and these, because these small people just seem to keep having birthdays and getting ever taller and smarter and cupcake-loving:

cupcake small

But no matter that I’ve had so much to do, there was the fabulous Melissa Pasanen on Facebook, posting a picture of a Caramelized Green Tomato Upside-Down Cornmeal Cake from a recipe she had picked up from a chef in Vermont’s Northeast Kingdom.  Holy smokes, did that look good.

What with the late blight here, I had no green tomatoes, but yes, apples galore.  And though I didn’t get that fabulous recipe, it was pretty easy to put together an apple and maple version that’s awfully homey and nice.  I made a proper upside-down cake with half of a doubled recipe, and a batch of muffins with the other.  If you too make some of it into muffins, make sure to use liners since they do tend to have the sticky maple-y apples fall right off the bottom.  I spotted Z. sucking on the parchment cupcake liner this morning at breakfast, so this doesn’t seem to be a terrible problem.

cornbread apple cake 013Upside-Down Apple Maple Cornmeal Cake with Cheddar
Makes 1 9″ cake, or 12 muffins

  1. Position rack in the middle of the oven and preheat to 425.
  2. Grease a 9″ pie plate, or line a muffin tin with 12 muffin liners.
  3. Peel, core and slice:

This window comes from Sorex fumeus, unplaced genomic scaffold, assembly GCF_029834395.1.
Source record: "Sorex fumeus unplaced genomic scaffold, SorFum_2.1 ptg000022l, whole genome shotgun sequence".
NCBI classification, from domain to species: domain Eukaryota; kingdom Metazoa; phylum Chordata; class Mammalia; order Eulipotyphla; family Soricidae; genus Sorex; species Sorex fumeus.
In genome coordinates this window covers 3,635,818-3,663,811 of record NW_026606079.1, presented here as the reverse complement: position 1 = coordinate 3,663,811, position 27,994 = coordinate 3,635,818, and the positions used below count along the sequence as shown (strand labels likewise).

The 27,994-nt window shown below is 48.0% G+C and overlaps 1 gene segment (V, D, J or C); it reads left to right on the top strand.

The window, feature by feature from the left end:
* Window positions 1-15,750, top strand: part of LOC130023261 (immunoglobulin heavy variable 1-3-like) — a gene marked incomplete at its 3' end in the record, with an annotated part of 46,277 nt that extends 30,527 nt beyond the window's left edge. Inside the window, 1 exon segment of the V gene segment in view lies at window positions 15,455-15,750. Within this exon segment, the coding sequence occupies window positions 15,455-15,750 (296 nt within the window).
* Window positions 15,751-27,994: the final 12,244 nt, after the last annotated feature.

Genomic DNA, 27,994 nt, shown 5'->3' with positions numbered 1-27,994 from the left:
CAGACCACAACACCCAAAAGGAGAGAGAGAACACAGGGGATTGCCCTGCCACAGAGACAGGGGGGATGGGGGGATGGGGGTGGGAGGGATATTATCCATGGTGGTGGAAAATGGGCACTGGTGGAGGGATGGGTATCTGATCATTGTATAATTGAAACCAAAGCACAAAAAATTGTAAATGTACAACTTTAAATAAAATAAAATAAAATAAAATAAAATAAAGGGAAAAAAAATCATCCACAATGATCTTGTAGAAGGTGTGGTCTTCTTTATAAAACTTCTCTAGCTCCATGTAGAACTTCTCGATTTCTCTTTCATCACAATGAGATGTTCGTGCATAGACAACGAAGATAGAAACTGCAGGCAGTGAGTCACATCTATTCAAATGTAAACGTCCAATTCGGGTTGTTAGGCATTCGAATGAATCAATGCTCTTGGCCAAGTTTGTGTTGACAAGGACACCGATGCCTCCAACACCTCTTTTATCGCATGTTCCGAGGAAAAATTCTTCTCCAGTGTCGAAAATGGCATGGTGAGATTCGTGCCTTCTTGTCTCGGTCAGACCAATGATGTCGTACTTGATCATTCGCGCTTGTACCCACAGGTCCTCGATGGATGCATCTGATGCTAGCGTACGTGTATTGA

• 3 apples (I like Gala for a cake like this), and toss with
  • 1 t. lemon juice
  • 3 T. maple syrup

cornbread apple cake 0014. Arrange apple slices in bottom of pan or muffin liners.  Set pan aside.

5.  Whisk together in a large bowl:

  • 1 1/4 c. stone-ground cornmeal
  • 3/4 c. unbleached all-purpose flour
  • 2 t. baking powder
  • 1/2 t. baking soda
  • 1/2 t. salt

6.  Whisk together in a medium bowl:

  • 2 large eggs
  • 2/3 c. milk
  • 2/3 c. buttermilk or yogurt
  • 1/4 c. maple syrup

7.  Add wet ingredients to dry, and stir just until moistened.  Stir in:

  • 2 -3 T. melted butter or vegetable oil.

cornbread apple cake 0118.  Pour over apple slices.  Cut

  • 3 oz. cheddar cheese

into 1/2″-wide long squares and insert into center of muffins or at some sort of interval around the cake.

9.  Bake muffins for 12 – 14 minutes, or cake for about 25 minutes.  Let muffins cool on rack until ready to serve.  If a whole cake, let cool thoroughly before inverting onto a plate.

Dinner at CoHousing: Food, Love, Work! 1

Posted on December 15, 2008 by crankycheryl

I have to start with this:  I love living in cohousing.  And one thing living here means is eating together when we can, and helping prepare one meal a month.  I’m one of the queen bee-ish types who tends to be the “lead cook” when my turn comes around, so that I get to do the menu planning, the shopping, and take charge of the cook team in preparing dinner for the 30 – 50 who typically attend.